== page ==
Friday, February 27, 2015

Not this; not this.

Stillness pervades all. Beneath the ripples, the waves and the turbulence on the surface, deep underneath is stillness that never moved, was never a participant nor ever will be anything but what it is – stillness.

Neti Neti - not this, not this – the only reality in a world of constant movement, the waves and the ripples and the stir, the impermanence of everything which is transitory and shifting, there is though only one truth, deep down beneath all that is moving, it a stillness that never moved. Nothing brings us closest to this truth than the constantly moving Ganga in Rishikesh.

Water is life; water is therapeutic. When we watch without disturbance, water falling or moving, it brings our mind to stillness. Not like it never was there, but because when the ripples of thought and waves of upheavals rest, there is, and ever will be only stillness.  

Be Watchful.

Friday, February 20, 2015

Sleeping with Mummy’s

Chhana Chatterjee's home
When I was a student in Bombay, our home used to have a little visitor from the neighbourhood. Named Shompa, she was 3 months old when her father or mother came to drop her at our place for the whole day, while they went to work. Shopma was an unplanned child and her elder sister was already 10 years when quite by chance, Shopma’s decided to visit planet earth. My aunt, who loved babies, was overjoyed to have Shopma around and I too took much pleasure in this little bundle. One of the things I remember about her is that after her feed, you had to place in her hand, her mother’s handkerchief which turned out to be her ‘security blanket’. As soon as she held it in her little hands, she fell asleep. The procedure was the same, if she cried for some reason – once you placed her ‘security blanket’ in her hand, she became quiet.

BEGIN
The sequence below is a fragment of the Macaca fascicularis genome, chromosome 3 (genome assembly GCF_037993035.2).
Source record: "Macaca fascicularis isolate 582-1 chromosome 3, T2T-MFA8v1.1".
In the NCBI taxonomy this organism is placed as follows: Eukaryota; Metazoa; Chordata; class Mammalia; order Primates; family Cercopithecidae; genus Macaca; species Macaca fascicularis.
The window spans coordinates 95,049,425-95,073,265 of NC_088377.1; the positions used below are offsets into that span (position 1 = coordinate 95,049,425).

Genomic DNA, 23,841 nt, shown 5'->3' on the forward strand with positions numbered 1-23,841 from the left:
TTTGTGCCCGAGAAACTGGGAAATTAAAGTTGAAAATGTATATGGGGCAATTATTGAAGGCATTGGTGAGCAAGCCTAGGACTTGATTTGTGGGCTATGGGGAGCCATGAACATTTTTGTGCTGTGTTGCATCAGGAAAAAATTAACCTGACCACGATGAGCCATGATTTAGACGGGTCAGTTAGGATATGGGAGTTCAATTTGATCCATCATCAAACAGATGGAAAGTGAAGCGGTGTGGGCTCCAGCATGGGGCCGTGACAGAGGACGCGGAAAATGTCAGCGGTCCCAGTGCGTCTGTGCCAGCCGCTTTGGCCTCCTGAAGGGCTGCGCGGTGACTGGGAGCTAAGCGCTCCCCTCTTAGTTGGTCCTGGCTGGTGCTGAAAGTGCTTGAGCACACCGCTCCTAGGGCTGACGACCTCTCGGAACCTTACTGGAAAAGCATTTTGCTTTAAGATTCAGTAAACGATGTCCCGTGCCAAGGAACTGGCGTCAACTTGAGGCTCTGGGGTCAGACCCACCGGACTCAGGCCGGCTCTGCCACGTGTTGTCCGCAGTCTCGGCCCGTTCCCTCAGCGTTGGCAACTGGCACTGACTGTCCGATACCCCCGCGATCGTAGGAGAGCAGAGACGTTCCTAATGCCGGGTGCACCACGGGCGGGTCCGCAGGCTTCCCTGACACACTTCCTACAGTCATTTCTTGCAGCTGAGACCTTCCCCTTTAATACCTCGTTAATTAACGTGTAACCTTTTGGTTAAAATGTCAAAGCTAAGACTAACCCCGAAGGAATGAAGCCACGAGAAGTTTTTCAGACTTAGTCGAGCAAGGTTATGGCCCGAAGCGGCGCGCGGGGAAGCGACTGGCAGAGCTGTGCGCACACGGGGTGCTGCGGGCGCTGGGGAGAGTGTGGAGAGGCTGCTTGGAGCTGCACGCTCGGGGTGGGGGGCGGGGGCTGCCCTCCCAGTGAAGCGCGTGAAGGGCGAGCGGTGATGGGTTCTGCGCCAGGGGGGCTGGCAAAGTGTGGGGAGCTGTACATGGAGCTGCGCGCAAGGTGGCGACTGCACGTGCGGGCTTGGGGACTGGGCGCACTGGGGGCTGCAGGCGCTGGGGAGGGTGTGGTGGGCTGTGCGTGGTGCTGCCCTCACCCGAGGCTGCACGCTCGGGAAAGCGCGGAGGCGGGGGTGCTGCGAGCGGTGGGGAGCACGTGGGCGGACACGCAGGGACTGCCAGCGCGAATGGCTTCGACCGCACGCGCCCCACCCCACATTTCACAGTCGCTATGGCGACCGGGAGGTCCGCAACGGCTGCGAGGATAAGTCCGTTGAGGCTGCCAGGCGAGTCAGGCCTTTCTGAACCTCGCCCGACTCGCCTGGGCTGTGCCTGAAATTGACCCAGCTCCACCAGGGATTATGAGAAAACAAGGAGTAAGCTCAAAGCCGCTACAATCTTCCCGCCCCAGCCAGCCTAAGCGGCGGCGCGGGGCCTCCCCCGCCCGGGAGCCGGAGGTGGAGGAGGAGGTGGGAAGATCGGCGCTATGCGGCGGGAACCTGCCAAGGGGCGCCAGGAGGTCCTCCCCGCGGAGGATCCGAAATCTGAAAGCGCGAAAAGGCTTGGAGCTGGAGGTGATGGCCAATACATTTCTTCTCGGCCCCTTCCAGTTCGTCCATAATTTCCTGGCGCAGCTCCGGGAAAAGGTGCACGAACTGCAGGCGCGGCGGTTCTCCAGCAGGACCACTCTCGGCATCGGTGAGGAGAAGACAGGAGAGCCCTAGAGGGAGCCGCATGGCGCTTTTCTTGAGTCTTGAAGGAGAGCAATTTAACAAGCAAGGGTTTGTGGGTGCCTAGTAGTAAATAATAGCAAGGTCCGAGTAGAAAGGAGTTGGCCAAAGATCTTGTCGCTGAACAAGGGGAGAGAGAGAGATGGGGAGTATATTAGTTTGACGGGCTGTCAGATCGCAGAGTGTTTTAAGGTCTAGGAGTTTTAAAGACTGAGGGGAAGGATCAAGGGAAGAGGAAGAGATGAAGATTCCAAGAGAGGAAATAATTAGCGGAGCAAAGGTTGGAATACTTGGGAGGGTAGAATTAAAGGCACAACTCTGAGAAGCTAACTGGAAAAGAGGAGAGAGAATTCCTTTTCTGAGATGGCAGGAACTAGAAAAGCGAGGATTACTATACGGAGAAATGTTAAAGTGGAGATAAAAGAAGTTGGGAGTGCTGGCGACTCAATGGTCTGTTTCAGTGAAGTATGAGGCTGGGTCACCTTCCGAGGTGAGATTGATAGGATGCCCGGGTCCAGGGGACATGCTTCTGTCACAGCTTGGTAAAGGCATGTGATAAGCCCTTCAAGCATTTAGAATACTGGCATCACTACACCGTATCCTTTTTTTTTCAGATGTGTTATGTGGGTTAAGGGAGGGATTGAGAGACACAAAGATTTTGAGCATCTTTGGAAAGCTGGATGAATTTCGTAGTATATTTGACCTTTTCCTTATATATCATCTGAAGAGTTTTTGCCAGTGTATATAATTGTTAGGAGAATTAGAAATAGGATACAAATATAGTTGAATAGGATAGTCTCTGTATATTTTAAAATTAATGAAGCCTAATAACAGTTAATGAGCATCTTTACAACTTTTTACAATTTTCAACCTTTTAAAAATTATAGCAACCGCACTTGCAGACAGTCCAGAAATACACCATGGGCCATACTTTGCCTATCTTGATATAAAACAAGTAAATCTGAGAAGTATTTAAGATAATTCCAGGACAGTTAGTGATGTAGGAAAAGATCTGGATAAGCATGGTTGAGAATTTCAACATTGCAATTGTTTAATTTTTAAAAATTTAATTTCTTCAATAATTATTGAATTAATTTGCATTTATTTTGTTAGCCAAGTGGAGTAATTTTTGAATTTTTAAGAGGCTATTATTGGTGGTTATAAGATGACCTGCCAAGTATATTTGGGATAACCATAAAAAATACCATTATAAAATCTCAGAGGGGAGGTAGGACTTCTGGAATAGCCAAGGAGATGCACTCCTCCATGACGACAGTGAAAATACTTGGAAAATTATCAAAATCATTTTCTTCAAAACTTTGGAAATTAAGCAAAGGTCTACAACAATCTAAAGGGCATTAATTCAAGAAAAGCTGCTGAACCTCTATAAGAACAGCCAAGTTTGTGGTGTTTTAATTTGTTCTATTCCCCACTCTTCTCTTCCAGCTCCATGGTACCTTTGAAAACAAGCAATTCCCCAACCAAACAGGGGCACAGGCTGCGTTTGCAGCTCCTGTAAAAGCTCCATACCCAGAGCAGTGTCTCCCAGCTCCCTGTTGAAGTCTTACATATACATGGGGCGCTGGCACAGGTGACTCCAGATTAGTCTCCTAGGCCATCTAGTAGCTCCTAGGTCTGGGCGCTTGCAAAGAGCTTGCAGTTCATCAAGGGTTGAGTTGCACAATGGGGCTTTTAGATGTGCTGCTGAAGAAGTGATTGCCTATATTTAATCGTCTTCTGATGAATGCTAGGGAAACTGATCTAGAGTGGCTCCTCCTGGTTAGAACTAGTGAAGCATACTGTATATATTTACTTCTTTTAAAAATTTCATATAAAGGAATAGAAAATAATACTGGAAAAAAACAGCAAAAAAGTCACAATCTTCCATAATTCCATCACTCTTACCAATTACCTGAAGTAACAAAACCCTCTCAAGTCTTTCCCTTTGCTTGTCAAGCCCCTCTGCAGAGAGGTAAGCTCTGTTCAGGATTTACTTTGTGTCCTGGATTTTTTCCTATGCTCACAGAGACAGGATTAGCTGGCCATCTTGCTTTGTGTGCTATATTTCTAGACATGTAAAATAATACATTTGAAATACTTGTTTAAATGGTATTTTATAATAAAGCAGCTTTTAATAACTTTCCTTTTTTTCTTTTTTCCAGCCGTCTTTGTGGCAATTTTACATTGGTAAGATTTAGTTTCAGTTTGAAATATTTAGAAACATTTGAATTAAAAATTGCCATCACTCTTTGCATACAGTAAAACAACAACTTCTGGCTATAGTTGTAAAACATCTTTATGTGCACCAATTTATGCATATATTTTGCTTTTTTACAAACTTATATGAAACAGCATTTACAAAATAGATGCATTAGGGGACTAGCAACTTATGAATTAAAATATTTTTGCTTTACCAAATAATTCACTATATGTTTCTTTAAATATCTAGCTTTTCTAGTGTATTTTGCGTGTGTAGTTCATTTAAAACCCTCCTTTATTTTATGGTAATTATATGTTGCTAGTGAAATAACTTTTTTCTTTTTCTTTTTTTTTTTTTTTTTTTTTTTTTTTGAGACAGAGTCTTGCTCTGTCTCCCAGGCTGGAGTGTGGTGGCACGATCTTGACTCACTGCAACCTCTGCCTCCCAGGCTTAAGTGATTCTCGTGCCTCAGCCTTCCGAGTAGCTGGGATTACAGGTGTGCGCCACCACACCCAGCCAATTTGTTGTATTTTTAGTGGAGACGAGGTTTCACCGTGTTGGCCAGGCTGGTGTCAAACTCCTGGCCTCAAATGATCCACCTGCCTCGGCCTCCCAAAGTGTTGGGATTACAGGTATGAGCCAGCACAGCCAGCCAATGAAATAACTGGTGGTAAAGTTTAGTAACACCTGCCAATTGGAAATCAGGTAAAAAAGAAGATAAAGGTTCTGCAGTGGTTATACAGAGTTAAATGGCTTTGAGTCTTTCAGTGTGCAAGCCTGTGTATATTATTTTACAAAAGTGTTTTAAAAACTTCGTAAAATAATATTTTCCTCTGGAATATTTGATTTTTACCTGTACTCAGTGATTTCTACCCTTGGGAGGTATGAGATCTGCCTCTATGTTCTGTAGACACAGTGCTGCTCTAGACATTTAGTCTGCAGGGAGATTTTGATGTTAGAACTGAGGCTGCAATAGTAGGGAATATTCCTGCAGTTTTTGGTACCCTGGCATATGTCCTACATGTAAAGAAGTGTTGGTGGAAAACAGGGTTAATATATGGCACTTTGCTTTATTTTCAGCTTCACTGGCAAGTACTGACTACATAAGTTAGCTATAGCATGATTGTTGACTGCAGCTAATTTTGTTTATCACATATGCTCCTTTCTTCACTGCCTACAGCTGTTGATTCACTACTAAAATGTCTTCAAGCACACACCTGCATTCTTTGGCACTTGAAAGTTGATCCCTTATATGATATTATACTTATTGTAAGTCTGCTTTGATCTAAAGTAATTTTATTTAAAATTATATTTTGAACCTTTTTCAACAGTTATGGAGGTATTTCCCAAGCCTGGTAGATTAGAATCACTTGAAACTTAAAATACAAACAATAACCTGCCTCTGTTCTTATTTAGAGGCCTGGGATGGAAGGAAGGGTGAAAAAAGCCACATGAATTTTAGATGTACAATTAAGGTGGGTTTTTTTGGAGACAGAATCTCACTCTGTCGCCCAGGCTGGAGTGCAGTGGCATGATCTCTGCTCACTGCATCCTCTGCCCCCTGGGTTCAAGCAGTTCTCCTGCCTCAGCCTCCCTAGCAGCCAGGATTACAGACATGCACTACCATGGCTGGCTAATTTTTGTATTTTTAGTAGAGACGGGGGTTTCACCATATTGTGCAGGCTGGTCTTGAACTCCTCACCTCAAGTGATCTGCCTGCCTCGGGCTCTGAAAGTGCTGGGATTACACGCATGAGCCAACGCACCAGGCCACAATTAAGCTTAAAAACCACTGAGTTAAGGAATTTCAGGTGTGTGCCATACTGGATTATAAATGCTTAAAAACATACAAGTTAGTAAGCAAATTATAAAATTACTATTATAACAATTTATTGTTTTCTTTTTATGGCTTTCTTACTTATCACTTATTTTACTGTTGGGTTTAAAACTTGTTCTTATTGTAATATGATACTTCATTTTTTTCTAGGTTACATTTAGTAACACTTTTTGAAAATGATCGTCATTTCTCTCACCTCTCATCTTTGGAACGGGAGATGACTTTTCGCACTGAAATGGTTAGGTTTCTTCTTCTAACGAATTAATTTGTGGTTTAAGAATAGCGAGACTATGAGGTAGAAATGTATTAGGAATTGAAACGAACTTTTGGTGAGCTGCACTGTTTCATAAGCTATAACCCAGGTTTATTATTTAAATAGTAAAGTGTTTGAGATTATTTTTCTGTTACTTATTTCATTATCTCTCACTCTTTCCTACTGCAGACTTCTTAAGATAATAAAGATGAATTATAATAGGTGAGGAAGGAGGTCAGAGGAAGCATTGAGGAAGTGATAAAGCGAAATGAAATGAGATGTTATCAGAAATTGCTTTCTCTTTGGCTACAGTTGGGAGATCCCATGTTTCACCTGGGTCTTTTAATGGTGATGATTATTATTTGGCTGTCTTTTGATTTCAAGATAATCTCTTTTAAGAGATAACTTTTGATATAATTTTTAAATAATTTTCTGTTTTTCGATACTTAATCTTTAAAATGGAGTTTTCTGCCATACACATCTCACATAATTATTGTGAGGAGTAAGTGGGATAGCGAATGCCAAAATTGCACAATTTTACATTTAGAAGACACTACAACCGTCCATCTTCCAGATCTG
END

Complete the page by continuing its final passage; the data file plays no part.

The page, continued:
Only very recently, I came across another experience with ‘security blanket’ when a tiny little cat, picked up from near the garbage on the road, exhibited similar behavior.

Chhana Chatterjee’s home with his single mother is in the Suburban Bombay. He is the size of a tiny white ball, resembling the Indian dahiwala’s ball of makkhan, which translates like this, for those who do not know the terms, dahiwala – man who sells milk and curd at the local market; makkhan is the equivalent of home-made butter, got from churning milk cream. If that too is too difficult to imagine, then just settle for a very large snow ball, fluffy and soft. Yes, that is Chhana Chatterjee! 

Little ChhanaChaterjee with Otto
Leave that as it may, the cute little story I began to tell you was that little Chhana Chatterjee, sleeps by himself all alone in his basket, because, Otto, the black and white larger cat, you saw in the picture up there, sleeps with his mother on her bed, making noises all night, to wake her up and play. Not a very nice thing to do, because, his mother works all day and needs her sleep in the night, but Otto, who has slept all day, is ready to play at night! And if you are sleeping with Auto’s mother, God save you!

Suddenly in the middle of the night, you might just have a gentle paw spread right across your face, trying to wake you up. Never mind the ill manicured and smelly toes - Psssst! Hope his mother is not reading this – you are most likely to jump out of your skin and not only your bed and let out a sharp loud cry that can split the night air and tear it to fragments. Thank God it is Bombay, you say, where the night never sleeps nor the sound decibel ever gets low.

But, no matter what, Chhana Chatterjee continues to sleep because; he has what Otto does not have. And I will give you a fraction of a second to tell me what it is.

The ‘security blanket’ of course!